Inadmissibility for Material Misrepresentation Successfully Challenged after NOID!
September 13, 2023

Table of ContenTS

Our client is the parent of a United States citizen and came to our office for assistance to file a family-based green card petition. Our office immediately got to work and promptly filed the client’s adjustment of status petition.

However, we received a Notice of Intent to Deny (NOID) the client’s adjustment of status application as USCIS had uncovered that the client had stated she was married in her tourist visa application despite being divorced at the time. USCIS claimed our client was inadmissible for making a material misrepresentation. We knew it was vital that we challenge the inadmissibility charge as our client had no qualifying relative and would be unable to obtain status otherwise.

Our diligent and experienced team immediately began working with the client on a response to the NOID. In our response, we established that our client hired an intermediary to draft her visa applications. We also pointed out that our client obtained her first visa while she was married, and renewed her visa twice through COVID protocols which waived her visa interview. We showed that while the intermediary made the error on the visa application itself, because our client was not interviewed, she was unable to correct the error at her interview.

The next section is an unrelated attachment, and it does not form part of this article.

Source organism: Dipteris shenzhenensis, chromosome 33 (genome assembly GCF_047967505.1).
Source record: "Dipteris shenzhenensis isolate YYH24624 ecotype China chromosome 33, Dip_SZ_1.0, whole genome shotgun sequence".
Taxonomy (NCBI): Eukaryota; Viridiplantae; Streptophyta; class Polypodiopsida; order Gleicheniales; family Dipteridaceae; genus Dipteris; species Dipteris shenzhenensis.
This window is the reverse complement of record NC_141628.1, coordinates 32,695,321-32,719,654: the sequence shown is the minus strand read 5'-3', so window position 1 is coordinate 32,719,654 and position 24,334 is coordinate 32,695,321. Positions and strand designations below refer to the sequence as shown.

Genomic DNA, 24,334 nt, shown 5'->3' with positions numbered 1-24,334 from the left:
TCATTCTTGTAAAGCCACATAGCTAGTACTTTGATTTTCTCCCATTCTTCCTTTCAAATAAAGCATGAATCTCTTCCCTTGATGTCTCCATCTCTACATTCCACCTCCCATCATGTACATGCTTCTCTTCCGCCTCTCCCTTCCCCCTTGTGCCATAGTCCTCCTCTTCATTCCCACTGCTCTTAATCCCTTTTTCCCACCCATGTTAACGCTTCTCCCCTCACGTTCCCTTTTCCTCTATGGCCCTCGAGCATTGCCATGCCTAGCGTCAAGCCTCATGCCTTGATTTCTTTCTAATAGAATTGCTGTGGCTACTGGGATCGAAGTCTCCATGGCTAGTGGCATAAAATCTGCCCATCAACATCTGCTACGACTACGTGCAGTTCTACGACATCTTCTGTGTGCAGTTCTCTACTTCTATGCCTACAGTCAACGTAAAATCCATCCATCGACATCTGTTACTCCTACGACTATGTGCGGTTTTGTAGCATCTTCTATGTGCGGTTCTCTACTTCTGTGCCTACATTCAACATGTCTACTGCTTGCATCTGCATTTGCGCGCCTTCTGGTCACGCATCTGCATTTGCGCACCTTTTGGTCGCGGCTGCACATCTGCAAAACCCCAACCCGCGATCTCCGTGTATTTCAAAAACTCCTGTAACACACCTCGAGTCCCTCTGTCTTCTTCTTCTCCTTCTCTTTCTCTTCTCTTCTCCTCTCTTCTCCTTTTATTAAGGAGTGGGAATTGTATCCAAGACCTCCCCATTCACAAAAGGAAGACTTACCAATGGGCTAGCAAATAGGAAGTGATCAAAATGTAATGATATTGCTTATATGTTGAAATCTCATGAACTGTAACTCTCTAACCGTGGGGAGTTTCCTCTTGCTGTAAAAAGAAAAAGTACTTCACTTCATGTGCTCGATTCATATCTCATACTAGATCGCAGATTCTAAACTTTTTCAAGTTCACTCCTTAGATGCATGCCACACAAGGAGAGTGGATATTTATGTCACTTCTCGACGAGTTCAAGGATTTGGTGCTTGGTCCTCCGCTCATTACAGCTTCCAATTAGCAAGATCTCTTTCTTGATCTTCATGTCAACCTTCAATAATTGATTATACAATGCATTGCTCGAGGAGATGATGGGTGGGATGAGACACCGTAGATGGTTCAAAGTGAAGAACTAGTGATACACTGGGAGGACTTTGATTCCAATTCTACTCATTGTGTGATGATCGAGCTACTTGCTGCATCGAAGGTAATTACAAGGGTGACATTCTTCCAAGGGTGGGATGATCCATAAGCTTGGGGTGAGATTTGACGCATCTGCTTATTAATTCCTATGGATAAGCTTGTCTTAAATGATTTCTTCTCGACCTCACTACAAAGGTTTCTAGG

Moreover, we argued that because our client had no knowledge of the incorrect information, she could not have made a misrepresentation that rendered her inadmissible. Finally, we pointed out that as she had been granted a visa before and had complied with its terms, she was likely going to be granted a visa again despite her marital status, thus making the error not material.

Our client was thrilled when USCIS found her admissible and approved her adjustment of status, granting her a ten-year green card!

For a person to be inadmissible for making a material misrepresentation, the officer must find all the following elements:

  • The person procured, or sought to procure, a benefit under U.S. immigration laws;
  • The person made a false representation;
  • The false representation was willfully made;
  • The false representation was material; and
  • The false representation was made to a U.S. government official.

If you or someone you know faces a similar situation and requires the expertise of skilled professionals, look no further than the Law Offices of Sabrina Li. Call us today at (213) 375-8096 or email us at We are committed to providing the assistance you need, so please don't hesitate to reach out. We're here for you.

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